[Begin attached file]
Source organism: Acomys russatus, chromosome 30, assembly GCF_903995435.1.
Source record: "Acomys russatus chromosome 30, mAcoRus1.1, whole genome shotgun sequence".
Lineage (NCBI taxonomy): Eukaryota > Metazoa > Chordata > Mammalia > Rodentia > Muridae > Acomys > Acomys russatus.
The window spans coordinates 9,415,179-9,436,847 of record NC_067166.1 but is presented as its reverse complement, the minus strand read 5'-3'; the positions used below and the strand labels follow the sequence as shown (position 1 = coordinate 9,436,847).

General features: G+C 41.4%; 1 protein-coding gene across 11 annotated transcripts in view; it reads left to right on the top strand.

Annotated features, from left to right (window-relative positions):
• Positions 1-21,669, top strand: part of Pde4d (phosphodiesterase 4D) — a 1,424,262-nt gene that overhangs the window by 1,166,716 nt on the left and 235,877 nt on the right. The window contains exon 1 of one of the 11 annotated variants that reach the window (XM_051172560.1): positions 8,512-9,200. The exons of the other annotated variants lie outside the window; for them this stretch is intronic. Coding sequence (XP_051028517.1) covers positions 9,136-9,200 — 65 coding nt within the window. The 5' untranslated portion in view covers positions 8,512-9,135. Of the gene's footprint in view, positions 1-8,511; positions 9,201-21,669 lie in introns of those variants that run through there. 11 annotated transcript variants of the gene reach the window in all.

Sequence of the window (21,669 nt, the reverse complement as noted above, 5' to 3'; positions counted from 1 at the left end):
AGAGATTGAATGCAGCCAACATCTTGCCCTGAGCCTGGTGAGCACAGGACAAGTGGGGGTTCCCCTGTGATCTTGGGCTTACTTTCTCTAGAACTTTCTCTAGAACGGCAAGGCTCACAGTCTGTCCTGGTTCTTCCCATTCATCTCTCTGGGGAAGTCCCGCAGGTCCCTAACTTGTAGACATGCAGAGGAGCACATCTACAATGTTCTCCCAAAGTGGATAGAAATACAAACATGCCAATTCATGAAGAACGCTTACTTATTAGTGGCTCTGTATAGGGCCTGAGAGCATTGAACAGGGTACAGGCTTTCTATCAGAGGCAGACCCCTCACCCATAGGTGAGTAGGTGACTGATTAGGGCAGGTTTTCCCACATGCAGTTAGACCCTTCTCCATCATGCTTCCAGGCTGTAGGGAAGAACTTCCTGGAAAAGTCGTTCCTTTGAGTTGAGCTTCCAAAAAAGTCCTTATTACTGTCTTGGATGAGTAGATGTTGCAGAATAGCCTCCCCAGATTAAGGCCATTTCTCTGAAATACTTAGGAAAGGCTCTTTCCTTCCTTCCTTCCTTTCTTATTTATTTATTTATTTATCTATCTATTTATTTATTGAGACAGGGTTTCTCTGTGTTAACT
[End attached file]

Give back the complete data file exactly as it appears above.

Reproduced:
Source organism: Acomys russatus, chromosome 30, assembly GCF_903995435.1.
Source record: "Acomys russatus chromosome 30, mAcoRus1.1, whole genome shotgun sequence".
Lineage (NCBI taxonomy): Eukaryota > Metazoa > Chordata > Mammalia > Rodentia > Muridae > Acomys > Acomys russatus.
The window spans coordinates 9,415,179-9,436,847 of record NC_067166.1 but is presented as its reverse complement, the minus strand read 5'-3'; the positions used below and the strand labels follow the sequence as shown (position 1 = coordinate 9,436,847).

General features: G+C 41.4%; 1 protein-coding gene across 11 annotated transcripts in view; it reads left to right on the top strand.

Annotated features, from left to right (window-relative positions):
• Positions 1-21,669, top strand: part of Pde4d (phosphodiesterase 4D) — a 1,424,262-nt gene that overhangs the window by 1,166,716 nt on the left and 235,877 nt on the right. The window contains exon 1 of one of the 11 annotated variants that reach the window (XM_051172560.1): positions 8,512-9,200. The exons of the other annotated variants lie outside the window; for them this stretch is intronic. Coding sequence (XP_051028517.1) covers positions 9,136-9,200 — 65 coding nt within the window. The 5' untranslated portion in view covers positions 8,512-9,135. Of the gene's footprint in view, positions 1-8,511; positions 9,201-21,669 lie in introns of those variants that run through there. 11 annotated transcript variants of the gene reach the window in all.

Sequence of the window (21,669 nt, the reverse complement as noted above, 5' to 3'; positions counted from 1 at the left end):
AGAGATTGAATGCAGCCAACATCTTGCCCTGAGCCTGGTGAGCACAGGACAAGTGGGGGTTCCCCTGTGATCTTGGGCTTACTTTCTCTAGAACTTTCTCTAGAACGGCAAGGCTCACAGTCTGTCCTGGTTCTTCCCATTCATCTCTCTGGGGAAGTCCCGCAGGTCCCTAACTTGTAGACATGCAGAGGAGCACATCTACAATGTTCTCCCAAAGTGGATAGAAATACAAACATGCCAATTCATGAAGAACGCTTACTTATTAGTGGCTCTGTATAGGGCCTGAGAGCATTGAACAGGGTACAGGCTTTCTATCAGAGGCAGACCCCTCACCCATAGGTGAGTAGGTGACTGATTAGGGCAGGTTTTCCCACATGCAGTTAGACCCTTCTCCATCATGCTTCCAGGCTGTAGGGAAGAACTTCCTGGAAAAGTCGTTCCTTTGAGTTGAGCTTCCAAAAAAGTCCTTATTACTGTCTTGGATGAGTAGATGTTGCAGAATAGCCTCCCCAGATTAAGGCCATTTCTCTGAAATACTTAGGAAAGGCTCTTTCCTTCCTTCCTTCCTTTCTTATTTATTTATTTATTTATCTATCTATTTATTTATTGAGACAGGGTTTCTCTGTGTTAACT